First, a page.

In 2001, playing four positions, Pujols had one of the greatest rookie seasons ever. He hit .329 with 47 doubles, 37 homers, 130 RBIs and 112 runs scored. No rookie had put up numbers like that since his Cardinals teammate Mark McGwire did with the A's more than a decade earlier.
Before this season Pujols had been at least as good every year since. He says he judges himself not by his best seasons but by his worst. The thing is, it's almost impossible to pick his worst season out of a lineup. Pick any year. Pujols's worst big league season, repeated over an entire career, would get him elected into the Baseball Hall of Fame on the first ballot. He's like pizza: Even when he's bad, he's good.
It is more than his offense. He has made himself into a defensive marvel. Baseball analyst John Dewan has invented a video-based rating system that breaks down every play a defender makes. Since its creation in 2006, the system has ranked Pujols the best defensive first baseman in the National League four out of five seasons.
And it's more than his offense and defense. He runs the bases aggressively and successfully, especially for a man with below-average speed. And he is selfless. When Cardinals third baseman Troy Glaus had to undergo shoulder surgery in 2009, Pujols went to La Russa and said he would play third base if the team needed him there. "I told him, 'No, that's O.K. I don't think we want to mess with you,' " La Russa says. "But he was absolutely serious. That's the kind of guy Albert is. He would do anything for this team."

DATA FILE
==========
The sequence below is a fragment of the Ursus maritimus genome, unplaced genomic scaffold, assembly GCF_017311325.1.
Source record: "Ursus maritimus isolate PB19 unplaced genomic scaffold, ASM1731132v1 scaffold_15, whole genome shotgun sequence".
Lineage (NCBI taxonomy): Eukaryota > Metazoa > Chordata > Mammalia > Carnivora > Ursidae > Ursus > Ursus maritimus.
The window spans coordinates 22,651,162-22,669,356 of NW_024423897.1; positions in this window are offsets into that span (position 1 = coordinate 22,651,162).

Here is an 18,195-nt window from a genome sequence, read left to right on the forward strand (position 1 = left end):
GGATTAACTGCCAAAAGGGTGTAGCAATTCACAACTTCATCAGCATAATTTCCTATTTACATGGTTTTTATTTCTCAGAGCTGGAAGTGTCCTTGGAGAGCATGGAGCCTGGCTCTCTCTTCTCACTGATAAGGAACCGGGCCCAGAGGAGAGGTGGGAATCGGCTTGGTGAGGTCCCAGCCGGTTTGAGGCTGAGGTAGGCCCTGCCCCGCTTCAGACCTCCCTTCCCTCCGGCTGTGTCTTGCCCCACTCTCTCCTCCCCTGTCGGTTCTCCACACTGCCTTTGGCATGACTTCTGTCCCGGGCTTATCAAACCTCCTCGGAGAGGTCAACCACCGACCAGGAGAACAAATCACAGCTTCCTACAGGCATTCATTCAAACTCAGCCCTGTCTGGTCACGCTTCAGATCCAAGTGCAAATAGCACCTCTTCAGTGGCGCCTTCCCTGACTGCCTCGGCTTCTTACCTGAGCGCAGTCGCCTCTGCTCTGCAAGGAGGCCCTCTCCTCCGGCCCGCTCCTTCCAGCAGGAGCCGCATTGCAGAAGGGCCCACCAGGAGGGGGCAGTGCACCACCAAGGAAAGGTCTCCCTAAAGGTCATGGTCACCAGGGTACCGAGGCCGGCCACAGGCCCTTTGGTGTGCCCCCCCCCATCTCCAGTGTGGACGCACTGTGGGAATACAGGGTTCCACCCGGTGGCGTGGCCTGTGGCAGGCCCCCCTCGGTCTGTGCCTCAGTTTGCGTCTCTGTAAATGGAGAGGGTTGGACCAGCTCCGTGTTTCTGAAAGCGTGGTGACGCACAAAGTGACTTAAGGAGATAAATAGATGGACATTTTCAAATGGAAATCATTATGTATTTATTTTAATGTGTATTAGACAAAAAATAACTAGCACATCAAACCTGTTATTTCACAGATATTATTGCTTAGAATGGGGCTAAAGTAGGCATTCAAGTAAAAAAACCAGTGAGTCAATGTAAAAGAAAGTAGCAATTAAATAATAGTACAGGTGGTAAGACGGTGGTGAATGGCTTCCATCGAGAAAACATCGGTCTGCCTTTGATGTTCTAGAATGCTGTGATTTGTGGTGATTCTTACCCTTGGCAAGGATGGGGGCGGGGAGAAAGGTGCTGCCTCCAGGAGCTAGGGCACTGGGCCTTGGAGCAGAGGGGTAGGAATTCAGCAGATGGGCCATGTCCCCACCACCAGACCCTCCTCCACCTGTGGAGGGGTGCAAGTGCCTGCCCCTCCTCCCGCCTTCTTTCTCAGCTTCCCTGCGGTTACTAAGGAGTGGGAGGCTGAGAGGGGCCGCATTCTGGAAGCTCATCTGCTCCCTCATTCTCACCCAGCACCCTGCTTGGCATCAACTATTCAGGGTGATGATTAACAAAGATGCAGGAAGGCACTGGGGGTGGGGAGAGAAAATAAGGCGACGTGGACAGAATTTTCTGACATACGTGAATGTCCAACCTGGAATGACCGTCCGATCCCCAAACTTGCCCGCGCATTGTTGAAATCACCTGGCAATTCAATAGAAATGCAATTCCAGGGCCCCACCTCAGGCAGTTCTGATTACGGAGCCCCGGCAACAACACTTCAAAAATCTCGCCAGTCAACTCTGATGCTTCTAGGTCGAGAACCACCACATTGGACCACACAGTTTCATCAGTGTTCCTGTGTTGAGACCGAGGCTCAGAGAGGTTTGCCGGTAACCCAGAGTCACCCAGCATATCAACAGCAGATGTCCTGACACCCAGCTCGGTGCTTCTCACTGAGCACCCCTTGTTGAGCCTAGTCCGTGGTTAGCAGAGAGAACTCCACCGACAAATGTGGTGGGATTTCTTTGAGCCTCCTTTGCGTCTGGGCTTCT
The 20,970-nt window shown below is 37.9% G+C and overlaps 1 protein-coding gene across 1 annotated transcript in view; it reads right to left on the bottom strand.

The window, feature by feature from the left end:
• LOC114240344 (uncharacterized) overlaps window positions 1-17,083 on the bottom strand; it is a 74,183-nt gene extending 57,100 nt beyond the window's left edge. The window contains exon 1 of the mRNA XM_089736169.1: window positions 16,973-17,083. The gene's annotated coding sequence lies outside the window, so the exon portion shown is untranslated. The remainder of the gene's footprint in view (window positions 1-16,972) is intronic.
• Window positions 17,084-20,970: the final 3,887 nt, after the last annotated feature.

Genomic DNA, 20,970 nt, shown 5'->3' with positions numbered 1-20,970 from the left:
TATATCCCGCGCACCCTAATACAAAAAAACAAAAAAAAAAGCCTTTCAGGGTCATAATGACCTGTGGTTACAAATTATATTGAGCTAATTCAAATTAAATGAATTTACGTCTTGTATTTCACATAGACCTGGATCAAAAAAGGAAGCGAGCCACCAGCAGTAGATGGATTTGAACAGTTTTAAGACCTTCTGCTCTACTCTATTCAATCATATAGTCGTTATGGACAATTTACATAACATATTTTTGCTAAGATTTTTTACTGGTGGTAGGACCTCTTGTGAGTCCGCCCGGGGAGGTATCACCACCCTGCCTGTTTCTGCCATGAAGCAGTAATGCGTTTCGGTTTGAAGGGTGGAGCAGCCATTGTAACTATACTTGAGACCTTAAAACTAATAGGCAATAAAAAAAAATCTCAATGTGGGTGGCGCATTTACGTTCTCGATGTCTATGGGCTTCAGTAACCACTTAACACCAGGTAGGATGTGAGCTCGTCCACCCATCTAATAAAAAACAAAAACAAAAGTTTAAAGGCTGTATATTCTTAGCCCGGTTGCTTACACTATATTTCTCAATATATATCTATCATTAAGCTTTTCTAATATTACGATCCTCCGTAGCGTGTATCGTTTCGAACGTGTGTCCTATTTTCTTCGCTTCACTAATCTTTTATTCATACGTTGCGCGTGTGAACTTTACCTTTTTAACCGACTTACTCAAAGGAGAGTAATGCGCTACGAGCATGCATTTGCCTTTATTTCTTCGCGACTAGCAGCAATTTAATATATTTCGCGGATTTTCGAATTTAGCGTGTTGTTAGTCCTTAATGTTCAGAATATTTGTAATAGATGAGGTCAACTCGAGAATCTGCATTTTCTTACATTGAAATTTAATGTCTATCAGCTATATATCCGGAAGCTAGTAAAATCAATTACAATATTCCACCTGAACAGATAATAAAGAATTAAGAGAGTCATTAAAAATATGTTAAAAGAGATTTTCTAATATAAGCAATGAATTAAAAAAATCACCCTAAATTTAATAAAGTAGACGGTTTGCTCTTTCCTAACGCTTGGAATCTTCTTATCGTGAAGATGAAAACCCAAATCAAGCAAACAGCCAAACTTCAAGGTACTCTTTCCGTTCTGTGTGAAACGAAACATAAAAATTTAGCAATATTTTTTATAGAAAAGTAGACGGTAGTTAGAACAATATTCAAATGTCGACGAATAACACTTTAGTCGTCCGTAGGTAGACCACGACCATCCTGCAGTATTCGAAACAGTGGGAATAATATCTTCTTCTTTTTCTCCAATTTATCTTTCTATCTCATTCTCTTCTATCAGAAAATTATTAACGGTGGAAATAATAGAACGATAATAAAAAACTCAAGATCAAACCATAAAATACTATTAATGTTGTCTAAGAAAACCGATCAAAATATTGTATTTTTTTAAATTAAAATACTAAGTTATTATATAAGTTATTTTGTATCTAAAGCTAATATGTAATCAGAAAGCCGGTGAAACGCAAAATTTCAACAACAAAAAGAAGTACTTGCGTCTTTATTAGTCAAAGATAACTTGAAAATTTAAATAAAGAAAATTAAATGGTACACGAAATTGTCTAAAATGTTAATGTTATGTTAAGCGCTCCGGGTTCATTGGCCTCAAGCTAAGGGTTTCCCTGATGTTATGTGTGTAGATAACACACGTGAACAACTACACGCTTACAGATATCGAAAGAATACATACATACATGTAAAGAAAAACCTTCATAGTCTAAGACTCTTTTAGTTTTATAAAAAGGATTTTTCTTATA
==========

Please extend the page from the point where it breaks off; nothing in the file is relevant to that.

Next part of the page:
Nobody in the sport works harder than Albert Pujols. But, again, playing baseball hasn't been the difficult part.
"I don't want to sound cocky or arrogant, but I was always great at this game," Pujols says. "I was a little disappointed that I got drafted in the 13th round and all that. It doesn't matter. It made me hungry. Everything happens in God's time."
IN ST. LOUIS THEY STILL CALL STAN MUSIAL THE Man. They used to call Albert Pujols El Hombre until, as a show of respect to Musial, he asked people not to.
"Of course, Stan and Albert are a lot alike," says Musial's longtime friend and Hall of Fame second baseman Red Schoendienst. "The great ones are all a lot alike. They both love to hit. And they both are good people on and off the field. That matters."
This is where Albert gets emotional. This does matter to him. He believes deeply that God has given him the baseball platform to do good work. He met Dee Dee when he was just 18 years old. She thought he was 21—they met in a Kansas City dance club that was for people 21 and older. On their first date he admitted to being only 18. She said that she had a baby daughter, Isabella, who had been born with Down syndrome. He was in high school, still a ways from the majors. They fell in love fast.